Governor Newsom and CARB Queen Mary Nichols Like High Gas Prices

Fresh off a trip to El Salvador, California Governor Gavin Newsom wonders why gasoline prices are so high, averaging more than $4.00 a gallon. The governor blames “inappropriate industry practices,” and some legislators hint at a “mystery surcharge,” but as Christian Britschgi noted in Reason, the reason lies elsewhere.

“As lieutenant governor, Gavin Newsom supported a 2017 bill increasing the state’s gas taxes,” Britschgi explains. “When running for governor in 2018, he opposed a ballot initiative that would have repealed that same increase.” In addition, “California imposes the second-highest gas taxes in the country. A state excise tax currently adds $.417 per gallon, a rate that will increase to $.473 come July. On top of that, the state imposes a 2.22 percent gasoline sales tax.” And for good measure, “California has adopted a low-carbon fuel standard and a cap-and-trade scheme for carbon emissions which together increase the state’s gas prices by $.24 per gallon above the national average.” Therefore, Britschgi concludes, “state government policies are a huge component of the final price everyone is paying at the pump” and “absent these policies, the state’s gas prices would be lower.”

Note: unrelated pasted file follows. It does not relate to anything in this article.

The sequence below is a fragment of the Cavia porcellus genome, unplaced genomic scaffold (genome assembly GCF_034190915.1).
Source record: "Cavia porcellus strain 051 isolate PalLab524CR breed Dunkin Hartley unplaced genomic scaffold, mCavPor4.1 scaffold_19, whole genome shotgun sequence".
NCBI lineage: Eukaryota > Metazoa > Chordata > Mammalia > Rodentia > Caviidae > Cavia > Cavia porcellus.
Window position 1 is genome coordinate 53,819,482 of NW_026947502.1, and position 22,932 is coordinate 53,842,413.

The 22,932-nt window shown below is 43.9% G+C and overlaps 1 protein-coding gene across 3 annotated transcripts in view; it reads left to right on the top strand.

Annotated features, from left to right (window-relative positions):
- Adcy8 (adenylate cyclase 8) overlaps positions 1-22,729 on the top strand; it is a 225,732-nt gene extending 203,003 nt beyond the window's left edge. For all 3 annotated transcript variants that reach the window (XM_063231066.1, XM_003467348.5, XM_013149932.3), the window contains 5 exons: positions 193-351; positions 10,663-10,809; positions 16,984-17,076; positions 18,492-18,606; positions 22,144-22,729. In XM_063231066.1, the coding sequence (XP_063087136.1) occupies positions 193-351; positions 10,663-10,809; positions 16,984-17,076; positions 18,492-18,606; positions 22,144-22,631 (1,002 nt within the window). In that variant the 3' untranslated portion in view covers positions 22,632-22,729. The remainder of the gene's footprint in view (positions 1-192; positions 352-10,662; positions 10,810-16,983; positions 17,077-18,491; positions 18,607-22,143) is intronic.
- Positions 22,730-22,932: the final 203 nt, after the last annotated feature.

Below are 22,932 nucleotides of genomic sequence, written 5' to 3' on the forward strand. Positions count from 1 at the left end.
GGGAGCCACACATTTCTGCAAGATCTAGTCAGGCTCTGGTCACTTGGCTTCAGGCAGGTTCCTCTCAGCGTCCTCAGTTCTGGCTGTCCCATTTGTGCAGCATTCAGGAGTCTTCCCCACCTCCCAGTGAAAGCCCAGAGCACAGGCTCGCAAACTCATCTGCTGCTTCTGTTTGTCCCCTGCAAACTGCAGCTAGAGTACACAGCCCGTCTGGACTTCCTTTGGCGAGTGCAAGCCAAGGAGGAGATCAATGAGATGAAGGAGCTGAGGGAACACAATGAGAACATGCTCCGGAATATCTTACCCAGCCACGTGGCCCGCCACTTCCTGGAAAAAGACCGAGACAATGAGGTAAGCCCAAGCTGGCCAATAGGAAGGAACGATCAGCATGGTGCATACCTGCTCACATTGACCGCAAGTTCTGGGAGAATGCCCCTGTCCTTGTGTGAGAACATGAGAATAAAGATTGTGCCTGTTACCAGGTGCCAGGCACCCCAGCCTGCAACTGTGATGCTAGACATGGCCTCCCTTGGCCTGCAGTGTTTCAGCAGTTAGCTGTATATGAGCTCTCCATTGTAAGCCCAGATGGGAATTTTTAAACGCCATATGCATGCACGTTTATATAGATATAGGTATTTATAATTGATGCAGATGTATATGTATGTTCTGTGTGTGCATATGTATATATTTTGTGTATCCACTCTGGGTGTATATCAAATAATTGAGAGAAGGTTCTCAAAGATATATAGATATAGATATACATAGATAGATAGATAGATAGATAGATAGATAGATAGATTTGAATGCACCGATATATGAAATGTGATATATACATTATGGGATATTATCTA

In the Mateca Bulletin, Dennis Wyatt cites the state’s more costly gasoline blend as “a driving force behind our high gas prices.” And as the governor should be explaining, “those greenhouse gas charges the state slaps on fuel when it is refined is a cost of doing business that is passed on to consumers at the pump.”

Governor Newsom should be looking in the mirror, and Californians should be taking a hard look at California Air Resources Board boss Mary Nichols. Nichols is a lawyer, not a scientist, and has never seen a regulation she didn’t like. She left CARB in 1983 and worked for Bill Clinton’s Environmental Protection Agency, returning to CARB in 2007 at the request of Republican Governor Arnold Schwarzenegger. Governor Jerry Brown reappointed Nichols in 2011, and CARB now operates with a budget of more than $860 million.

At a Reason conference in 1990, Nichols touted gasoline prices of $5 a gallon as a good thing. This regulatory zealot wants Californians to pay high prices, and Nichols is not troubled by any hardship to workers who must drive to their jobs. And as she knows, unlike the governor, the CARB queen never has to face the voters. Happy summer motoring, everybody!

K. Lloyd Billingsley is a Policy Fellow at the Independent Institute and a columnist at American Greatness.
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